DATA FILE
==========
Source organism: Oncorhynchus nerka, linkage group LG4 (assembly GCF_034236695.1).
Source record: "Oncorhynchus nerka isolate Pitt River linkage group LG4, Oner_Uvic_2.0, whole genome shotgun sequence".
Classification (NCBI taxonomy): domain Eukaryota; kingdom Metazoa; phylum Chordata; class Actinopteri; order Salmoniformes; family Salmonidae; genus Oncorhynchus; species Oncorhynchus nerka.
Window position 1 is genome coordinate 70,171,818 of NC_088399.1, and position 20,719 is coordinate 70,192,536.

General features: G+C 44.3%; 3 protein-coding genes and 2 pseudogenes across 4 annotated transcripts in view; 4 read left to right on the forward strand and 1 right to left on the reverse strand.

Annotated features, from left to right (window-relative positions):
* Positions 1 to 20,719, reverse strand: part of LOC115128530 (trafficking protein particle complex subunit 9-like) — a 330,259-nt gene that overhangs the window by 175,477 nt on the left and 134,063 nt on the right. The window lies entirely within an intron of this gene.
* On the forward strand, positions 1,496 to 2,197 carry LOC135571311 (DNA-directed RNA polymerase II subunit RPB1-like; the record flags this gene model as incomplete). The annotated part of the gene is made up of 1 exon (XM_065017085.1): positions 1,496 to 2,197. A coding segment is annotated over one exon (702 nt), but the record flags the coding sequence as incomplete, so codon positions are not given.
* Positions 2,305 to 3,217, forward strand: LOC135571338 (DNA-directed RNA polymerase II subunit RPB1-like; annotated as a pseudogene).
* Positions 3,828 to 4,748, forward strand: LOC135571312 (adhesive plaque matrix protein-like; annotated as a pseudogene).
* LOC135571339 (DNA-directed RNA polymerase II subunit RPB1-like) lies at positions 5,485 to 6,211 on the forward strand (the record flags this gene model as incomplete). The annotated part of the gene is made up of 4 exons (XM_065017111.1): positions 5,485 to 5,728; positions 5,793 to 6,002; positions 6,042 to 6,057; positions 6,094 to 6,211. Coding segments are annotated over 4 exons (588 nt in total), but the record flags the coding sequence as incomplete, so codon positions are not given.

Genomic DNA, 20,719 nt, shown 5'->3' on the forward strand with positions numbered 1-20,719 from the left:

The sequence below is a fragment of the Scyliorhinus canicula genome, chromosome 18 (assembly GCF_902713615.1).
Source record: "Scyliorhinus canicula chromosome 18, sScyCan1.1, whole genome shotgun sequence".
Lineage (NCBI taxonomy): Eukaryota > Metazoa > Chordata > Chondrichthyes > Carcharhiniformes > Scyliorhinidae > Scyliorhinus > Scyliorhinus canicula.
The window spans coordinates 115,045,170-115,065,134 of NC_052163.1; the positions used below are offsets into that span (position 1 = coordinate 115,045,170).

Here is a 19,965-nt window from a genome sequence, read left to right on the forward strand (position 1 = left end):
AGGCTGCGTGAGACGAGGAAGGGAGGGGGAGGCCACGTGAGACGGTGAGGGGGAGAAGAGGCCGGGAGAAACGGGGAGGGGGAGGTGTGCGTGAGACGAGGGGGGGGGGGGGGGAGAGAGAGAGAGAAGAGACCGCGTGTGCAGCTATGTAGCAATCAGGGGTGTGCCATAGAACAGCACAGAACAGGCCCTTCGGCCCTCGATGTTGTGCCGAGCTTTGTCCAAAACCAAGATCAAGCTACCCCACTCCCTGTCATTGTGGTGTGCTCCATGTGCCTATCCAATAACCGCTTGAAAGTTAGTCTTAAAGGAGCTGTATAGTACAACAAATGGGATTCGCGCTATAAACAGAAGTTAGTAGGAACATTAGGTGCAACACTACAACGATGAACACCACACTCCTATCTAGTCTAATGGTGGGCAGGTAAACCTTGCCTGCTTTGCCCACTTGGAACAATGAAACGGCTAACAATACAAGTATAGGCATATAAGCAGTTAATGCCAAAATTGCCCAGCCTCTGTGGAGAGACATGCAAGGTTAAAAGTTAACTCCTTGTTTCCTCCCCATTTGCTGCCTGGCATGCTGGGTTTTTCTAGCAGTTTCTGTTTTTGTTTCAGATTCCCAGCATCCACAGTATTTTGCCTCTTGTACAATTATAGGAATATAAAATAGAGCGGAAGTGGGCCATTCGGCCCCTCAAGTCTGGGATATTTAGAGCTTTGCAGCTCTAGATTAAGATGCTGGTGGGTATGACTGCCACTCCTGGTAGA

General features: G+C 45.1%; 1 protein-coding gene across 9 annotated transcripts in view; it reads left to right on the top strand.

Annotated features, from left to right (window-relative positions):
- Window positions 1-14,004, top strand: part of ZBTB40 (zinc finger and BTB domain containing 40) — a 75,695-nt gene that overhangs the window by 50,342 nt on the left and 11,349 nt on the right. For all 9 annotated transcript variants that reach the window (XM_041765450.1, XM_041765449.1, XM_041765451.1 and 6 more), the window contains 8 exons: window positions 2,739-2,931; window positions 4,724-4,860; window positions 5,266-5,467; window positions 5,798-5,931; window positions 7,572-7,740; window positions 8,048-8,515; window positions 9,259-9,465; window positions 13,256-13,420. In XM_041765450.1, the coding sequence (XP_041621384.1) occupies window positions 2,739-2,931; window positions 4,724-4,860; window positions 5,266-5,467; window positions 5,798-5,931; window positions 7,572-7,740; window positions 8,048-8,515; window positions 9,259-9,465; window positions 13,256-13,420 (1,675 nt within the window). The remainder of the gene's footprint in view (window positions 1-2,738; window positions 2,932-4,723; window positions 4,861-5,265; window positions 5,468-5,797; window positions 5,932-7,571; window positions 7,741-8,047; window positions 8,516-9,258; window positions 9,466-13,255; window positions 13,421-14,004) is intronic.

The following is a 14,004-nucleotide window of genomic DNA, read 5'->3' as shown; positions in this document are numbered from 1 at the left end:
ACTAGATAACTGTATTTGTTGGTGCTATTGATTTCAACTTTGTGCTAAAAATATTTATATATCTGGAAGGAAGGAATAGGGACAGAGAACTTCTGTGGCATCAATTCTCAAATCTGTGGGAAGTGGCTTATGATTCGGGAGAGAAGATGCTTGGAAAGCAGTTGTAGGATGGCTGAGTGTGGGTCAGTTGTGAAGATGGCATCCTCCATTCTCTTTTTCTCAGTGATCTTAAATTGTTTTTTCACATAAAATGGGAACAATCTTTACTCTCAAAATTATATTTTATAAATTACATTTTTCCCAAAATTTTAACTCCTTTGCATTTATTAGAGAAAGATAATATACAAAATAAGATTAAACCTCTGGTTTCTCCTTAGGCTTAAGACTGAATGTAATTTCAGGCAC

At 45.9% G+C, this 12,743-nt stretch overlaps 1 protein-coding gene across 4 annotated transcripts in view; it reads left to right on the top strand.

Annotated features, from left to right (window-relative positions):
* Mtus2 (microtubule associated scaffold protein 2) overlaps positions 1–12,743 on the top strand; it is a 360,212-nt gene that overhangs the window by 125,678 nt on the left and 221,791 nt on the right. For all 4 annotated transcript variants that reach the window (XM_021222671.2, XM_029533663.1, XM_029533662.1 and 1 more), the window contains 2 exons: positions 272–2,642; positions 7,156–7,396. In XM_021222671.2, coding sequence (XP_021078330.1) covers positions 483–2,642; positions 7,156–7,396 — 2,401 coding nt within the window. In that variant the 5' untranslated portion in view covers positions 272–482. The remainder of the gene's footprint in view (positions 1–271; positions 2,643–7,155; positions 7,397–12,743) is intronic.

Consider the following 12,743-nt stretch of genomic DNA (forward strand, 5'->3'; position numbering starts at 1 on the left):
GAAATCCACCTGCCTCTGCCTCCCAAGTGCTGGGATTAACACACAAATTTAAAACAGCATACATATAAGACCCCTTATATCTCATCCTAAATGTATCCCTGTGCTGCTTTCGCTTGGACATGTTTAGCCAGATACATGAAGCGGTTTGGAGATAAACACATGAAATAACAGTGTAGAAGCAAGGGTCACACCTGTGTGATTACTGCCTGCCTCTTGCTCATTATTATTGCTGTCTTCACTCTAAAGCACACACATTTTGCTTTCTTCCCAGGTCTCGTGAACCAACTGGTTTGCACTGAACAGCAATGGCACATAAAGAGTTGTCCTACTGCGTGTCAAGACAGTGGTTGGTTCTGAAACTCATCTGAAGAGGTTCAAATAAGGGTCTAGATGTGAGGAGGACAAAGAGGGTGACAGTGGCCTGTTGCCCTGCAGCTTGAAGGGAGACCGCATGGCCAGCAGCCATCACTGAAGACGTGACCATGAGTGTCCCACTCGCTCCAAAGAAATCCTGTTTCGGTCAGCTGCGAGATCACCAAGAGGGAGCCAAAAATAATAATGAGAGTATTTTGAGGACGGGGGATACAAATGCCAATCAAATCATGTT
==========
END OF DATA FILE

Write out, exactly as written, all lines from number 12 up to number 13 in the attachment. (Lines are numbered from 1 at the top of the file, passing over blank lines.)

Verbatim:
Genomic DNA, 20,719 nt, shown 5'->3' on the forward strand with positions numbered 1-20,719 from the left:

The sequence below is a fragment of the Scyliorhinus canicula genome, chromosome 18 (assembly GCF_902713615.1).